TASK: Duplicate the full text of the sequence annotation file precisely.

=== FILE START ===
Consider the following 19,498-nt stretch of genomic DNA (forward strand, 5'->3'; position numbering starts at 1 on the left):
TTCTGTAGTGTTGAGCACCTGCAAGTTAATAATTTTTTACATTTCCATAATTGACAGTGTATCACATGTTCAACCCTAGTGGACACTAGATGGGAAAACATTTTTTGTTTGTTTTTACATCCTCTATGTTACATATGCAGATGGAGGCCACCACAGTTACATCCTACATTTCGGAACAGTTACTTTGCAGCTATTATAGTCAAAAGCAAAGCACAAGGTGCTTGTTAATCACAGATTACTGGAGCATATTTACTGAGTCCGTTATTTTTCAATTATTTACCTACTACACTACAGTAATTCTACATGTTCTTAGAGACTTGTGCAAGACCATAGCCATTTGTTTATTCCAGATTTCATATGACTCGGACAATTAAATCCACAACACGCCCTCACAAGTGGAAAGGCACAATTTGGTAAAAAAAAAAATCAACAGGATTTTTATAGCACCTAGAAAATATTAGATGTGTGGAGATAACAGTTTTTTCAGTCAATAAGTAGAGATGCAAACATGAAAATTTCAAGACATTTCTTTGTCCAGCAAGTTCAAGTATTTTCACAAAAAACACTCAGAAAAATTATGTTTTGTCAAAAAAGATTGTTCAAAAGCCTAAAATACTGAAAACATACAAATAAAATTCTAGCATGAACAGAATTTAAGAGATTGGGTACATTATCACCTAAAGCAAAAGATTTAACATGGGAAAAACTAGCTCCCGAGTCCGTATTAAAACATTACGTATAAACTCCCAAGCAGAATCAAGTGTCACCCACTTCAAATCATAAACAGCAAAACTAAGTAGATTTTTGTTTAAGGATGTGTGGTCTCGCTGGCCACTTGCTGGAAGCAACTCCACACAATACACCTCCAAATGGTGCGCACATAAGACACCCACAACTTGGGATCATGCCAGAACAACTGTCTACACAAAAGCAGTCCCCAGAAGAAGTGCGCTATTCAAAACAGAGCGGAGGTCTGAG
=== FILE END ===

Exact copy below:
Consider the following 19,498-nt stretch of genomic DNA (forward strand, 5'->3'; position numbering starts at 1 on the left):
TTCTGTAGTGTTGAGCACCTGCAAGTTAATAATTTTTTACATTTCCATAATTGACAGTGTATCACATGTTCAACCCTAGTGGACACTAGATGGGAAAACATTTTTTGTTTGTTTTTACATCCTCTATGTTACATATGCAGATGGAGGCCACCACAGTTACATCCTACATTTCGGAACAGTTACTTTGCAGCTATTATAGTCAAAAGCAAAGCACAAGGTGCTTGTTAATCACAGATTACTGGAGCATATTTACTGAGTCCGTTATTTTTCAATTATTTACCTACTACACTACAGTAATTCTACATGTTCTTAGAGACTTGTGCAAGACCATAGCCATTTGTTTATTCCAGATTTCATATGACTCGGACAATTAAATCCACAACACGCCCTCACAAGTGGAAAGGCACAATTTGGTAAAAAAAAAAATCAACAGGATTTTTATAGCACCTAGAAAATATTAGATGTGTGGAGATAACAGTTTTTTCAGTCAATAAGTAGAGATGCAAACATGAAAATTTCAAGACATTTCTTTGTCCAGCAAGTTCAAGTATTTTCACAAAAAACACTCAGAAAAATTATGTTTTGTCAAAAAAGATTGTTCAAAAGCCTAAAATACTGAAAACATACAAATAAAATTCTAGCATGAACAGAATTTAAGAGATTGGGTACATTATCACCTAAAGCAAAAGATTTAACATGGGAAAAACTAGCTCCCGAGTCCGTATTAAAACATTACGTATAAACTCCCAAGCAGAATCAAGTGTCACCCACTTCAAATCATAAACAGCAAAACTAAGTAGATTTTTGTTTAAGGATGTGTGGTCTCGCTGGCCACTTGCTGGAAGCAACTCCACACAATACACCTCCAAATGGTGCGCACATAAGACACCCACAACTTGGGATCATGCCAGAACAACTGTCTACACAAAAGCAGTCCCCAGAAGAAGTGCGCTATTCAAAACAGAGCGGAGGTCTGAG